Arlington Heights, People

“It was just the choices that I made”

Nathaniel Wright leans against a white railing while speaking with family on an Autumn afternoon. Wright wasn’t born in Milwaukee but many of its neighborhoods, like the one he’s standing in, are familiar.

Violence, he says, is what links Milwaukee with his birthplace of St. Louis, Missouri.

“You tend to follow in the footsteps of the older ones in the neighborhood, and it’s just recycled on down,” says Wright. “You know, some is lucky to get out, some ain’t.”

Nathaniel comes from a large family — 13 children, in all. He’s the second youngest. “Just imagine 13 of your siblings all in the same house and you all want something different,” he says.

But, from all accounts, his family was a good one. Wright refers to his mom and dad as “workin’ people.” His mother was a registered nurse at the John L. Doyne Hospital, formerly Milwaukee County Hospital; his father got a job at A.O. Smith — where he worked until he retired — after the family moved to Milwaukee when Nathaniel was 9.

School, he says, never really interested him — Black history wasn’t taught in depth. The real education he got was at home, and on the streets.

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The family told stories, Nathaniel, now 50, says. His father and grandfather were both veterans — one in the Navy and one the Marines.

“They always told [us]: you only gonna get what you put in. If you don’t put in nothin’, how do you expect to get anything?”

“First of all, you gotta straighten out the problem that you have at home. Like my father always said, ‘How can you go complain about what somebody else doin’ at your house if you don’t sweep the dirt from in front of your house?’”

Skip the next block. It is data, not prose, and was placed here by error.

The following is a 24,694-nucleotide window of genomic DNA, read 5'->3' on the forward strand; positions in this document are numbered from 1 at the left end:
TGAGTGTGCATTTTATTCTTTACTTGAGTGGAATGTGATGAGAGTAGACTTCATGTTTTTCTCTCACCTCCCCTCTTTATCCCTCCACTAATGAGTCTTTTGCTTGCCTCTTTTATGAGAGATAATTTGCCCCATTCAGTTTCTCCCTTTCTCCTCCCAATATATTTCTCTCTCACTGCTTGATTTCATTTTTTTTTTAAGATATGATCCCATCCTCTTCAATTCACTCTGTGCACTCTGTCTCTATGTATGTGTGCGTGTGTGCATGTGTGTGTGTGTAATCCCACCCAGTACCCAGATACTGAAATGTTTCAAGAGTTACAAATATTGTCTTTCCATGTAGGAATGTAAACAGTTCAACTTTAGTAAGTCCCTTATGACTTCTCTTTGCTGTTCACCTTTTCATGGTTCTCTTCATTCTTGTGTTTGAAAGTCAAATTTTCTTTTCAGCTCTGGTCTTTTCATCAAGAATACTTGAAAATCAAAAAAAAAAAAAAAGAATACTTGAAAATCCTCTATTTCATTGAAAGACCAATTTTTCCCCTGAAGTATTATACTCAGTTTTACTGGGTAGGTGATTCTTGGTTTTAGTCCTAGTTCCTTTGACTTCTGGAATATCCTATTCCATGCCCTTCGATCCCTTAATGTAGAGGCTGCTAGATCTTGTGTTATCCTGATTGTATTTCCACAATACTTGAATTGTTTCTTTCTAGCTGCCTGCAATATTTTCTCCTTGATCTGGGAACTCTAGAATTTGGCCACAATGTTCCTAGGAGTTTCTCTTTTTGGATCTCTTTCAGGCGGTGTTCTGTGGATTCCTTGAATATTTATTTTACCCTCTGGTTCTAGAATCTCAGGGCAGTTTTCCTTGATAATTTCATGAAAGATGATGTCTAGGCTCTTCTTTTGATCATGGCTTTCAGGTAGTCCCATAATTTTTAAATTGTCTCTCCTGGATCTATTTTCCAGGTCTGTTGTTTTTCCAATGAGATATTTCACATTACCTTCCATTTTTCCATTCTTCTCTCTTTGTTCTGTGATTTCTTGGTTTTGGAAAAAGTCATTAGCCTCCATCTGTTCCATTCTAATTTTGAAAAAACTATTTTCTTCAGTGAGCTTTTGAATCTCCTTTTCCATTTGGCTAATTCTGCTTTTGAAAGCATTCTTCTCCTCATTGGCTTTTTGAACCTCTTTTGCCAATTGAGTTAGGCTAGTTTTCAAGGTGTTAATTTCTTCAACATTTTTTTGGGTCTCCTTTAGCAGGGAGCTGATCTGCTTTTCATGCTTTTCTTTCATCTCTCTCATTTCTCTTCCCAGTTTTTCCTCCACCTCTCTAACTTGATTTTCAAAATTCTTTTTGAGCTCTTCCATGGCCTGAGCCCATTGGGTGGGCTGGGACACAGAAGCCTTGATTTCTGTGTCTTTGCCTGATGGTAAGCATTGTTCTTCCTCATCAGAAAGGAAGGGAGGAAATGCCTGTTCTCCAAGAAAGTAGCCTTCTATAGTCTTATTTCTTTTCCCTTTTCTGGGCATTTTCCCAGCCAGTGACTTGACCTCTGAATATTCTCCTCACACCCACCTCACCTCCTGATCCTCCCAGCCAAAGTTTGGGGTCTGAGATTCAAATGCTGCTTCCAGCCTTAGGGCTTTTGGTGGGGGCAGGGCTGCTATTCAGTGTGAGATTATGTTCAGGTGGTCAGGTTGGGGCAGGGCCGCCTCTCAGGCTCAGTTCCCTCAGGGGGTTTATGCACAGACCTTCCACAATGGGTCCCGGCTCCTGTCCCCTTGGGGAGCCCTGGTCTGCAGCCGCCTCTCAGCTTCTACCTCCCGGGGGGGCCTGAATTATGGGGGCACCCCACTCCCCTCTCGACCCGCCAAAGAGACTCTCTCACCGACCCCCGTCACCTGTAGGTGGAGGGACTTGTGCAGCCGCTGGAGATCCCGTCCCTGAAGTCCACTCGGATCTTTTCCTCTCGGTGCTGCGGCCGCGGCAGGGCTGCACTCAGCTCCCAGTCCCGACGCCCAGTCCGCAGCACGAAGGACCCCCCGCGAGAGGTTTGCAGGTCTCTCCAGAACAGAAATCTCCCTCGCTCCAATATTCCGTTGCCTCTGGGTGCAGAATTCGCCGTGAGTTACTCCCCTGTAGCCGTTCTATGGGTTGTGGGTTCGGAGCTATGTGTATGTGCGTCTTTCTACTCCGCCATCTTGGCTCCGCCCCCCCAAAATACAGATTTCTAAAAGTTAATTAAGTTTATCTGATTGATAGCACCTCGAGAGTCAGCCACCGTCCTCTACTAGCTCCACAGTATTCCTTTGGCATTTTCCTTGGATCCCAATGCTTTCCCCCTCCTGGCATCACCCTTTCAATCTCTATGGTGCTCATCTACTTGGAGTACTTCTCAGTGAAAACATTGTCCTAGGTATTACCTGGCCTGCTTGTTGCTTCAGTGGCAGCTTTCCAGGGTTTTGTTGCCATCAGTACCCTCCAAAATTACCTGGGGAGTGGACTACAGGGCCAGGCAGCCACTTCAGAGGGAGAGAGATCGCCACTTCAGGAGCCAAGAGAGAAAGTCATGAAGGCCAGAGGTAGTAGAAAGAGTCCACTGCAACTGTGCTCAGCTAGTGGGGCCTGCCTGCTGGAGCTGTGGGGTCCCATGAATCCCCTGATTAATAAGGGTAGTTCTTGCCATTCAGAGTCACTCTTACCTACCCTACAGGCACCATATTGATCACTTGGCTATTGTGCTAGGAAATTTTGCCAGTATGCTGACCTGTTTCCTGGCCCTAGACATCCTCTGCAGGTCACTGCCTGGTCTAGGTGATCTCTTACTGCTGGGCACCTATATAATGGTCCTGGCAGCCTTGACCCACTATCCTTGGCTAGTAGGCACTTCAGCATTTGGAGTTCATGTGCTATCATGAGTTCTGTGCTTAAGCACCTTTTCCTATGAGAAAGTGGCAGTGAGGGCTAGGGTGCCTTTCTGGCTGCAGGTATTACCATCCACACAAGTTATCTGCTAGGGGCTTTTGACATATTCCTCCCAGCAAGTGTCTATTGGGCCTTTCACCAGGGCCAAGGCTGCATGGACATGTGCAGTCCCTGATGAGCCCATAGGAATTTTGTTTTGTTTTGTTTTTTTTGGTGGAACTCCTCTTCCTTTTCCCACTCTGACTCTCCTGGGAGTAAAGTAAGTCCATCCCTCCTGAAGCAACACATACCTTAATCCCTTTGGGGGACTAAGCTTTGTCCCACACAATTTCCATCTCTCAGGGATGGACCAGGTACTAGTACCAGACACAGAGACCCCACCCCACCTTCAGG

Wright’s family moved around a lot. He’s lived on 10th and Wright, near Center Street, just off North Avenue and near Roosevelt and Teutonia. And he eventually got involved in street life. He sold drugs, stole and robbed people on the street. He says, “just growin’ up in the neighborhood” is what got him started.

“You see what the older ones doing, they start teachin’ you … because you see what they doin’ and you wanna do it,” Nathaniel says.

Wright, who’s worked since he was 16, says the criminal activity wasn’t out of necessity — it was for the excitement of it.

“I was always workin’. I was still doin’ crime, but I always kept a job,” he says. “I was always raised to believe a man should be able to make $30 a day, even if he just has to hustle cans.”

Eventually, in his late 20s, Wright ended up doing some time. “I had always said when I was young, you know, if I ever got caught and went to prison … I wasn’t gonna be like a lot ‘a other people that you see goin’ in and out. You know, it was only gonna be a one-trip thing for me. And, from 27 to … 50, it was just that one trip.”

Nathaniel is father, too — his eight children range in age from 14 to 33. The way he approaches his role as a parent is simple.

“I don’t think about it; just do what you gotta do — there ain’t nothin’ to think about,” he says.

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Currently, Nathaniel has a job as a punch press operator. But he works on cars in his garage, too; that’s what he really loves. Wright has been doing auto work for a while and intends to open a shop of his own in five years — it’s something he’s been working toward for some time now.

Nathaniel says he enjoys fixing cars because he loves “the idea of seein’ somethin’ that don’t work and knowin’ that you put it back together and it works.”

“I’m gonna take a chance,” he says. “As they say, go for broke.”⬩

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